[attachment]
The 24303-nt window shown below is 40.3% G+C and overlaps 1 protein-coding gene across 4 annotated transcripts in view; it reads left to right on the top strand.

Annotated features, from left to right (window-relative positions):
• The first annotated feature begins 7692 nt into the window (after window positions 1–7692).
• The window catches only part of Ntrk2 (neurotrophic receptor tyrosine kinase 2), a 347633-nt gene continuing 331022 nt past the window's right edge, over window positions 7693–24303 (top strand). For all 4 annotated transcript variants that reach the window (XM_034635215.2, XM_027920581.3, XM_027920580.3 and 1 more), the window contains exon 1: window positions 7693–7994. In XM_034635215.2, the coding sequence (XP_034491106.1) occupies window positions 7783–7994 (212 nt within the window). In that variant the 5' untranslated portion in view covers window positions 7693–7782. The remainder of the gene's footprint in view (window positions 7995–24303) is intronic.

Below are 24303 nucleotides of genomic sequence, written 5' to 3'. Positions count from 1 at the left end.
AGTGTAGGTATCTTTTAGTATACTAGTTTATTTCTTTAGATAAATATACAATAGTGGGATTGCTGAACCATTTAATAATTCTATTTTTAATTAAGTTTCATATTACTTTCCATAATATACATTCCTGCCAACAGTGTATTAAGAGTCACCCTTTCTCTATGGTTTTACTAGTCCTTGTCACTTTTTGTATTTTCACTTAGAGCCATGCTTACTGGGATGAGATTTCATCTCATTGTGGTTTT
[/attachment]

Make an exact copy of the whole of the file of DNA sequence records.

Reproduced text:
The 24303-nt window shown below is 40.3% G+C and overlaps 1 protein-coding gene across 4 annotated transcripts in view; it reads left to right on the top strand.

Annotated features, from left to right (window-relative positions):
• The first annotated feature begins 7692 nt into the window (after window positions 1–7692).
• The window catches only part of Ntrk2 (neurotrophic receptor tyrosine kinase 2), a 347633-nt gene continuing 331022 nt past the window's right edge, over window positions 7693–24303 (top strand). For all 4 annotated transcript variants that reach the window (XM_034635215.2, XM_027920581.3, XM_027920580.3 and 1 more), the window contains exon 1: window positions 7693–7994. In XM_034635215.2, the coding sequence (XP_034491106.1) occupies window positions 7783–7994 (212 nt within the window). In that variant the 5' untranslated portion in view covers window positions 7693–7782. The remainder of the gene's footprint in view (window positions 7995–24303) is intronic.

Below are 24303 nucleotides of genomic sequence, written 5' to 3'. Positions count from 1 at the left end.
AGTGTAGGTATCTTTTAGTATACTAGTTTATTTCTTTAGATAAATATACAATAGTGGGATTGCTGAACCATTTAATAATTCTATTTTTAATTAAGTTTCATATTACTTTCCATAATATACATTCCTGCCAACAGTGTATTAAGAGTCACCCTTTCTCTATGGTTTTACTAGTCCTTGTCACTTTTTGTATTTTCACTTAGAGCCATGCTTACTGGGATGAGATTTCATCTCATTGTGGTTTT